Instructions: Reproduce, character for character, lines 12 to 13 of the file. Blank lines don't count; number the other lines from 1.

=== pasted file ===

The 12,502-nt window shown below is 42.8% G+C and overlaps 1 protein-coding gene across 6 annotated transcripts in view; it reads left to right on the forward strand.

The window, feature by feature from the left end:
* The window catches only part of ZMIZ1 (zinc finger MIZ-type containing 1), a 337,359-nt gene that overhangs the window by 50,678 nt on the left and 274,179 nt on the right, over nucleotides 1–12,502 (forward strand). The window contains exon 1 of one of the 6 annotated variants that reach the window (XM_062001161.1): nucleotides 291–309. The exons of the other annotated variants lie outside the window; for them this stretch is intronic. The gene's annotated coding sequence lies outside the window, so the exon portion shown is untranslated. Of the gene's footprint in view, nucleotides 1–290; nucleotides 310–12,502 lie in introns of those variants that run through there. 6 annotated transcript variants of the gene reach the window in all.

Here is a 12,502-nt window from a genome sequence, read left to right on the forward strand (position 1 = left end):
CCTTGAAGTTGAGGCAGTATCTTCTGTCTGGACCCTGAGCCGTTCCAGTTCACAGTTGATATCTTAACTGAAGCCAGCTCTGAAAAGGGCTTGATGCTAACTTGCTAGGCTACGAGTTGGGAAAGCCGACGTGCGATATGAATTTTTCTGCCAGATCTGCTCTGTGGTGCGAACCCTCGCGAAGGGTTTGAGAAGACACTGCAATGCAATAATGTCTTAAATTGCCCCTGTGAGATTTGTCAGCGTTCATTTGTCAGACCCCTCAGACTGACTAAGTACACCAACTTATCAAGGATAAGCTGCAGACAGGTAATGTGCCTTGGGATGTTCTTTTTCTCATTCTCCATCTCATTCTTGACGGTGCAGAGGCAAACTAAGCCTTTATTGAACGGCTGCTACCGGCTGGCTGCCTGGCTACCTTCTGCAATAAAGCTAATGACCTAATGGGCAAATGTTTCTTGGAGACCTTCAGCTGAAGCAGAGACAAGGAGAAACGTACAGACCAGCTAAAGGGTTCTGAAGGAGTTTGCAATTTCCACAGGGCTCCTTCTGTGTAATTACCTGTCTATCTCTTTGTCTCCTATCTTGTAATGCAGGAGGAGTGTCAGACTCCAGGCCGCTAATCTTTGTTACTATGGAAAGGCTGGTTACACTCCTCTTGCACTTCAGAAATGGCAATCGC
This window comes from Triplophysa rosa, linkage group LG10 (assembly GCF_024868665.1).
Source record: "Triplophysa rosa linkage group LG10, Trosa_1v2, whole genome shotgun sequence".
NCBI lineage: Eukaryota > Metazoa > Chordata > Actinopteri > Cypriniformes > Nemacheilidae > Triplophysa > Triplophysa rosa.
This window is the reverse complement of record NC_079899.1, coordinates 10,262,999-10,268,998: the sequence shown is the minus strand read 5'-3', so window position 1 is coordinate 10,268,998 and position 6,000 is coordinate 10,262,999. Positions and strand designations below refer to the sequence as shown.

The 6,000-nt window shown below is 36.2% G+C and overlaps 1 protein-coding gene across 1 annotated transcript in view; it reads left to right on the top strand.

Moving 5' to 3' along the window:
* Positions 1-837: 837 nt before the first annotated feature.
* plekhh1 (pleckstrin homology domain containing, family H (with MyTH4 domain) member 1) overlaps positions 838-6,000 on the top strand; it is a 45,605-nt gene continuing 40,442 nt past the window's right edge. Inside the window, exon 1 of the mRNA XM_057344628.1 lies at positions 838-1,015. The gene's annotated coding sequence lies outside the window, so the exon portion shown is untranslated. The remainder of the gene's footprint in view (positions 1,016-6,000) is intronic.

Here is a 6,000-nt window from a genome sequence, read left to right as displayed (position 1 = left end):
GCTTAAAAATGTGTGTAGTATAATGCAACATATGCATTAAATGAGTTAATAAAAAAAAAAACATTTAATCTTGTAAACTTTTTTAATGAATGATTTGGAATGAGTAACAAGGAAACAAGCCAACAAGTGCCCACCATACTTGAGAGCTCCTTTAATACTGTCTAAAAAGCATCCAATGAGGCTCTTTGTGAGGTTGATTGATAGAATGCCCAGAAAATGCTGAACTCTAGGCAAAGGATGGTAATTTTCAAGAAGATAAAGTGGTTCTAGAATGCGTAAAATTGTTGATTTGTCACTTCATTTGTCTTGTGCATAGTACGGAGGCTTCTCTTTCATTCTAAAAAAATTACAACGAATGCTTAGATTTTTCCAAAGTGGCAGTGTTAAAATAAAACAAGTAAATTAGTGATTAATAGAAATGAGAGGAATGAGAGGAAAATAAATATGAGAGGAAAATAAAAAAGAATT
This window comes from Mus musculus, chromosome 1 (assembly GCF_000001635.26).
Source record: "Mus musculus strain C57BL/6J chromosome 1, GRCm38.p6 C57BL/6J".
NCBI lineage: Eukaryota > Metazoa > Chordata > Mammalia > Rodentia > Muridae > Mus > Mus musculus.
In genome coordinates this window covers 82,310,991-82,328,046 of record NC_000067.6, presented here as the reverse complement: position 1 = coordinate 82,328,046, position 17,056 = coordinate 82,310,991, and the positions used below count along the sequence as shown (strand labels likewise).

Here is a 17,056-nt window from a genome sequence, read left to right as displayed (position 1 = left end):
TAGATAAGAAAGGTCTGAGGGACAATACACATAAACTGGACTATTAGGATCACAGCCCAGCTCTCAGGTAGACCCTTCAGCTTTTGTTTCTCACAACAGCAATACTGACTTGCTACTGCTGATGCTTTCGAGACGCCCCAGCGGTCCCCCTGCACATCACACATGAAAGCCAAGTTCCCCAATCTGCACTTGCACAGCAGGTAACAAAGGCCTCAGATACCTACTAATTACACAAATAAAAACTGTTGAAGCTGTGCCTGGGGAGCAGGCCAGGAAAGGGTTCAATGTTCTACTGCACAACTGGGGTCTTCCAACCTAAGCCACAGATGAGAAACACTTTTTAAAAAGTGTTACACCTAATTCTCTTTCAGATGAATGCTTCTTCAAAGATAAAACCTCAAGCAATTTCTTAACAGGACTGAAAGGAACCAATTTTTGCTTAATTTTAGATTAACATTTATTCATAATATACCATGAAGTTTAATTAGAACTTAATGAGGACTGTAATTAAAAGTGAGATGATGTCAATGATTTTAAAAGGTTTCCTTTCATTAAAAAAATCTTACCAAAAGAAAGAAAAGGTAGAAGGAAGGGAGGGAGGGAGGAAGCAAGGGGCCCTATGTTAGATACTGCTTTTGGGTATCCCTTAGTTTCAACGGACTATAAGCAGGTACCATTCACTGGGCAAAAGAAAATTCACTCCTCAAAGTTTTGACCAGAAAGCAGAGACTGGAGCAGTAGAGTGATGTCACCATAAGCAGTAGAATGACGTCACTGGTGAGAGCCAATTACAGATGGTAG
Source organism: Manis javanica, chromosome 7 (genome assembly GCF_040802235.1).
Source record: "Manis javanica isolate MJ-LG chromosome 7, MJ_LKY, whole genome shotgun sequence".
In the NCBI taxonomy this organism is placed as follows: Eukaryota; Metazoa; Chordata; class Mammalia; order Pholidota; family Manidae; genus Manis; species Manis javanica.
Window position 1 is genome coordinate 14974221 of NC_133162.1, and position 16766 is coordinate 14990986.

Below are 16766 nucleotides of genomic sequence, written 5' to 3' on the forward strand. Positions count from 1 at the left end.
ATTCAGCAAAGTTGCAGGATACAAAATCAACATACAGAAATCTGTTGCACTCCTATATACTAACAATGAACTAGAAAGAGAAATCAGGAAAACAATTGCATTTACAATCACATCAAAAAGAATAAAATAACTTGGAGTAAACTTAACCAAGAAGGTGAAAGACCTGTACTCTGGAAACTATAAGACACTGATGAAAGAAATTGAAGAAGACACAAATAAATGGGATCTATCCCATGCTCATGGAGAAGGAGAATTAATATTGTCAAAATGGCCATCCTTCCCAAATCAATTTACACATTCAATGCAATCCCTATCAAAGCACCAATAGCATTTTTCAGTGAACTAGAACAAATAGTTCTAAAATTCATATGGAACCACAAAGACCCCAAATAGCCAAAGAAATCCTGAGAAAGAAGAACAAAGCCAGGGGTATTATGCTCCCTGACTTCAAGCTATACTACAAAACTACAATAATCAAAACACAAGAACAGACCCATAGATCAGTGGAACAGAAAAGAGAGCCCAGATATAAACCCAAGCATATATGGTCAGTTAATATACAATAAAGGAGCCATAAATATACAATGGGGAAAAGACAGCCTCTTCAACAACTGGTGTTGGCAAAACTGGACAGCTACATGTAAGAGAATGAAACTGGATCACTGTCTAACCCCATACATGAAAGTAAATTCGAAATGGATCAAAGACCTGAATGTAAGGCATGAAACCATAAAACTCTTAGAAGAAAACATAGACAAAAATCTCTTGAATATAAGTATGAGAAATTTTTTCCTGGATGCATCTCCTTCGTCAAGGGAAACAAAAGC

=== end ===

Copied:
* Positions 1-837: 837 nt before the first annotated feature.
* plekhh1 (pleckstrin homology domain containing, family H (with MyTH4 domain) member 1) overlaps positions 838-6,000 on the top strand; it is a 45,605-nt gene continuing 40,442 nt past the window's right edge. Inside the window, exon 1 of the mRNA XM_057344628.1 lies at positions 838-1,015. The gene's annotated coding sequence lies outside the window, so the exon portion shown is untranslated. The remainder of the gene's footprint in view (positions 1,016-6,000) is intronic.